A 3 Rooted Cracked Virgin Maxillary Premolar
A 33 year old male patient was seen referred to me for examination regarding symptoms arising from his right maxillary 2nd premolar. The patient’s current complaint was discomfort when chewing down on this tooth. The patient had recently had an implant placed in the position of the first premolar .
The patient was awakened at night with the pain. The tooth was not sensitive to hot or cold stimulus.The tooth hurts only if he bit on it. The Patient has been placed on Antibiotics for previous 3 days by the referring Dentist (!!??). The patient has taken pain medication(s) at various times.
Figure 1 : Preop PA
Pa suggests multiple rooted 2nd premolar
Figure2 : BW radiograph
No restorations visible
Clinical appearance was that of a virgin tooth. This second premolar showed positive responses to percussion and chewing. Cold and hot tests were non-responsive. Perio probings were WNL. Transillumination appeared to be positive for cracked tooth through the central developmental groove. No abnormal facets were noted and there was little evidence of bruxism.
Figure3 : Preop image shows stained M-D crack
Transillumination also was positive for M-D crack
Conventional radiography showed no abnormal periapical radiolucent findings but the appearance of the roots suggested it may be a 3 rooted premolar. cbCT imaging confirmed the presence of 2 buccal roots and one palatal root.
Figure 4: Methylene Blue Stain
Staining the crack can sometimes help explain the crack to patients.
Figure 5 : cbCT imaging showing 3 roots
A diagnosis of acute periapical periodontitis secondary to pulpal necrosis (caused by a crack) was made and treatment options were explained to the patient. I would perform endodontic treatment on the tooth, relieve the occlusion and insist that the patient be seen by he referring dentist in the next 48 hours for preparation of the tooth for full crown restoration. Assessment of the depth of the crack (on the M and D sides) would be done with the aid of an SOM during treatment. The fact that periodontal probings were WNL was a promising sign but I cautioned the patient that the long term prognosis of the tooth was uncertain.
Note: In cases where the tooth CANNOT be restored immediately, provisions MUST be made to either temporize the tooth with a temporary crown or Cu/Ortho band.
Figure 6: Access
A brown crack line is visible running down the D part of the crown. The extent of these proximal cracks and any associated Periodontal pocketing are crucial in establishing prognosis and determining whether the tooth merits continuation of treatment.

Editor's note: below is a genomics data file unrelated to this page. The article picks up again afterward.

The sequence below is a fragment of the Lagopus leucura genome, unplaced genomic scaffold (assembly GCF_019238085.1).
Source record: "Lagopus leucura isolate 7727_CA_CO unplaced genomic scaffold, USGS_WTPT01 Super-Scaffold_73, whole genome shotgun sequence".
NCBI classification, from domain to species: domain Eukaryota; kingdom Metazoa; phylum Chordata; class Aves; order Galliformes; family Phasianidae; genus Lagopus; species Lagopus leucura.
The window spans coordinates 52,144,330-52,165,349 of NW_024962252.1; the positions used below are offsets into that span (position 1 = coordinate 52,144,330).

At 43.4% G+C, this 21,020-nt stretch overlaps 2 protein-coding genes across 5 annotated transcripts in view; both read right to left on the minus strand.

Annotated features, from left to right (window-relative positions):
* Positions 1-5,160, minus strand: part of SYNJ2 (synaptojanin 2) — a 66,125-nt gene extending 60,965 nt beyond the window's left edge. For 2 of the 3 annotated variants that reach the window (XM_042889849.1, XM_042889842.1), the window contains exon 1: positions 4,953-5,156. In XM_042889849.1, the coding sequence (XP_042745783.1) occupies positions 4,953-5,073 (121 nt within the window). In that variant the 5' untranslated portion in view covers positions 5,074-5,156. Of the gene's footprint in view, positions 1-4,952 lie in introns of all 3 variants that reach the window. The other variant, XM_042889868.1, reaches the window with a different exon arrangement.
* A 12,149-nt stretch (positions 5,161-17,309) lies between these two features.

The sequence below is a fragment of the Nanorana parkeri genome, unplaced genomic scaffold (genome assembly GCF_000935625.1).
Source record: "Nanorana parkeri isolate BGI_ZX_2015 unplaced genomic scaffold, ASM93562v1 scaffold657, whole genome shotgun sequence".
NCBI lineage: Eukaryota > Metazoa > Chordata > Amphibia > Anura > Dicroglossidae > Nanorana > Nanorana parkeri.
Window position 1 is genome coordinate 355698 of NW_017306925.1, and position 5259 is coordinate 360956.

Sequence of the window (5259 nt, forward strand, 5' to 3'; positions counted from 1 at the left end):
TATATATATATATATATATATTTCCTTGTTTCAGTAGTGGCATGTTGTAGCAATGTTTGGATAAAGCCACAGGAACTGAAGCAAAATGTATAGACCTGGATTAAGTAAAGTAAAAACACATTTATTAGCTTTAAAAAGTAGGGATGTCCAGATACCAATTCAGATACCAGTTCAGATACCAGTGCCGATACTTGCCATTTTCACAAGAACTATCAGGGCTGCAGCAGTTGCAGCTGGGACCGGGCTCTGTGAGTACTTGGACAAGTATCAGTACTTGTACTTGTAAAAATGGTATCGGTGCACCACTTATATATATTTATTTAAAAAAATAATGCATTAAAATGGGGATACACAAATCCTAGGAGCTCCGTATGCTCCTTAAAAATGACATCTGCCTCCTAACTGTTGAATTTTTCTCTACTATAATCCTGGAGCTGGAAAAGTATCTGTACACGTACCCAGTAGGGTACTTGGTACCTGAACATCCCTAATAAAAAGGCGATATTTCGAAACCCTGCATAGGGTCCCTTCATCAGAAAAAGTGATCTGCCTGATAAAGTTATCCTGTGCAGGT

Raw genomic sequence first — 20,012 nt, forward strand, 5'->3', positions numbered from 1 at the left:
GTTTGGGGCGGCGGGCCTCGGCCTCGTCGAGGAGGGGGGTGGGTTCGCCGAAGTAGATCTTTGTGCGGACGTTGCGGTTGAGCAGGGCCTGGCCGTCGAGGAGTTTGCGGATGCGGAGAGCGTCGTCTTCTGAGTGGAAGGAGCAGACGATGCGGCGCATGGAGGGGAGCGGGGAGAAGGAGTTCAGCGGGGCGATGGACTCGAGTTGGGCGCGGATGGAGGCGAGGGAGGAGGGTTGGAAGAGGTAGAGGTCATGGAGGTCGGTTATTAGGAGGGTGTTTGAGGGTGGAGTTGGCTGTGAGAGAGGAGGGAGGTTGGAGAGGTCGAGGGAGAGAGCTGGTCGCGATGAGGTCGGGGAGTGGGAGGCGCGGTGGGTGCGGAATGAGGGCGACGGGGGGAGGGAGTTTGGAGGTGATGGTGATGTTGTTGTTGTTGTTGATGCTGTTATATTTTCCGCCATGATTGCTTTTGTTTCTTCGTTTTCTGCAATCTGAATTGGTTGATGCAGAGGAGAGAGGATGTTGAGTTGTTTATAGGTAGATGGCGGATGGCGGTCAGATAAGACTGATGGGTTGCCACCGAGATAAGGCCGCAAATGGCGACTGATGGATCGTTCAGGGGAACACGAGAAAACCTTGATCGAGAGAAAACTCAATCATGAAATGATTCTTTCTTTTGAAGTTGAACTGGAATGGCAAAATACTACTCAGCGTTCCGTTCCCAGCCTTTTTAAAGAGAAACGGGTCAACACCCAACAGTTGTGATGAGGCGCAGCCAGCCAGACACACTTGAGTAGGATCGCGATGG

Figure 7 : Canals prepared
Conservative access preserves coronal tooth structure. Even with this level of magnification, identifying and treating the 2 buccal canals can be difficult. cbCT imaging is essential.
Figure 7: Obturation complete
Vertical compaction of warm gutta percha (cones) used for canal filling.
Figure 8: Access closed with Bonded CorePaste filling
Treatment was completed with minimal access and the patient was referred for immediate cuspal protection restoration the following day.
Examination of the rest of the patient’s dentition did not reveal any abnormal faceting or heavy occlusion. It is possible that the initial crack may have started while the patient was waiting to have the adjacent implant restored. Or he simply may have had a bit of bad luck biting on a popcorn kernel, almond or other hard food.
cbCT imaging was invaluable in confirming the presence of three roots in this tooth and allowing us to preserve as much dentin as possible by not “hogging out” the access in attempting to ascertain whether 3 canals were present. Although the density of he gutta percha fillings may be less than I would have liked ( this is often a problem with these smaller accesses -classic warm gutta percha technique does not work as well for these restricted spaces) I was pleased that we managed to provide treatment that could potentially allow him to keep this tooth for the rest of his life.
BUT…as with any tooth with a M-D crack…only time will tell.